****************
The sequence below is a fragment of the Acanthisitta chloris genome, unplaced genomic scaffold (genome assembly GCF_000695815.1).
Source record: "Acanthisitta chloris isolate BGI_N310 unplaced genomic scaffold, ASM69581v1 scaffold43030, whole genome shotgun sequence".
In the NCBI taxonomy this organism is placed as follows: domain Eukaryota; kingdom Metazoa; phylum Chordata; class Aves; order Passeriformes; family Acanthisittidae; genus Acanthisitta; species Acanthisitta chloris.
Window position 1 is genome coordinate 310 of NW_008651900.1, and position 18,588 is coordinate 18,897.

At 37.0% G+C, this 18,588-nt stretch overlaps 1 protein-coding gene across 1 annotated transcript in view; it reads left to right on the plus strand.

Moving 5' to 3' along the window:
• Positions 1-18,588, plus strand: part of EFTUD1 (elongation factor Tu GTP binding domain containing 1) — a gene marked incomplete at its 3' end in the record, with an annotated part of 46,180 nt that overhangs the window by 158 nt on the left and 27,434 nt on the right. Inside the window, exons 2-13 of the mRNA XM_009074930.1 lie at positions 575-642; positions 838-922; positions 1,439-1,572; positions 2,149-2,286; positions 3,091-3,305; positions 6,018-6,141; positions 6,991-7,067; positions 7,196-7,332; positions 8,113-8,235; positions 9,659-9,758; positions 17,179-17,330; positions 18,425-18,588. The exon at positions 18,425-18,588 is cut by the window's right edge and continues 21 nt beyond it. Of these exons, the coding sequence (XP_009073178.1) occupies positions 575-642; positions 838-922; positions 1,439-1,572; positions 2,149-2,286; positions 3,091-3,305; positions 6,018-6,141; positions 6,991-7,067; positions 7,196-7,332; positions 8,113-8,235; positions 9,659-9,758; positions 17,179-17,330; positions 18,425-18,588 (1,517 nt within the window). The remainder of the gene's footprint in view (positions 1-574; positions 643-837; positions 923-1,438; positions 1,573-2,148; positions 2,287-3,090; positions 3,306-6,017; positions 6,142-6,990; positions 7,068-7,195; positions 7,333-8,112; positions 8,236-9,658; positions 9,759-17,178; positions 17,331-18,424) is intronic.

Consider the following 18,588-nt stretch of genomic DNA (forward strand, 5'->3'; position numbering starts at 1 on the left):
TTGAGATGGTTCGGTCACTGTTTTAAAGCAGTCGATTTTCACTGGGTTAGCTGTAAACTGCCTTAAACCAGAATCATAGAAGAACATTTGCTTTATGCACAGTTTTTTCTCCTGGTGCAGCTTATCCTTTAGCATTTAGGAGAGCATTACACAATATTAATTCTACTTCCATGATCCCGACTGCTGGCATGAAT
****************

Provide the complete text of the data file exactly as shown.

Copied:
The sequence below is a fragment of the Acanthisitta chloris genome, unplaced genomic scaffold (genome assembly GCF_000695815.1).
Source record: "Acanthisitta chloris isolate BGI_N310 unplaced genomic scaffold, ASM69581v1 scaffold43030, whole genome shotgun sequence".
In the NCBI taxonomy this organism is placed as follows: domain Eukaryota; kingdom Metazoa; phylum Chordata; class Aves; order Passeriformes; family Acanthisittidae; genus Acanthisitta; species Acanthisitta chloris.
Window position 1 is genome coordinate 310 of NW_008651900.1, and position 18,588 is coordinate 18,897.

At 37.0% G+C, this 18,588-nt stretch overlaps 1 protein-coding gene across 1 annotated transcript in view; it reads left to right on the plus strand.

Moving 5' to 3' along the window:
• Positions 1-18,588, plus strand: part of EFTUD1 (elongation factor Tu GTP binding domain containing 1) — a gene marked incomplete at its 3' end in the record, with an annotated part of 46,180 nt that overhangs the window by 158 nt on the left and 27,434 nt on the right. Inside the window, exons 2-13 of the mRNA XM_009074930.1 lie at positions 575-642; positions 838-922; positions 1,439-1,572; positions 2,149-2,286; positions 3,091-3,305; positions 6,018-6,141; positions 6,991-7,067; positions 7,196-7,332; positions 8,113-8,235; positions 9,659-9,758; positions 17,179-17,330; positions 18,425-18,588. The exon at positions 18,425-18,588 is cut by the window's right edge and continues 21 nt beyond it. Of these exons, the coding sequence (XP_009073178.1) occupies positions 575-642; positions 838-922; positions 1,439-1,572; positions 2,149-2,286; positions 3,091-3,305; positions 6,018-6,141; positions 6,991-7,067; positions 7,196-7,332; positions 8,113-8,235; positions 9,659-9,758; positions 17,179-17,330; positions 18,425-18,588 (1,517 nt within the window). The remainder of the gene's footprint in view (positions 1-574; positions 643-837; positions 923-1,438; positions 1,573-2,148; positions 2,287-3,090; positions 3,306-6,017; positions 6,142-6,990; positions 7,068-7,195; positions 7,333-8,112; positions 8,236-9,658; positions 9,759-17,178; positions 17,331-18,424) is intronic.

Consider the following 18,588-nt stretch of genomic DNA (forward strand, 5'->3'; position numbering starts at 1 on the left):
TTGAGATGGTTCGGTCACTGTTTTAAAGCAGTCGATTTTCACTGGGTTAGCTGTAAACTGCCTTAAACCAGAATCATAGAAGAACATTTGCTTTATGCACAGTTTTTTCTCCTGGTGCAGCTTATCCTTTAGCATTTAGGAGAGCATTACACAATATTAATTCTACTTCCATGATCCCGACTGCTGGCATGAAT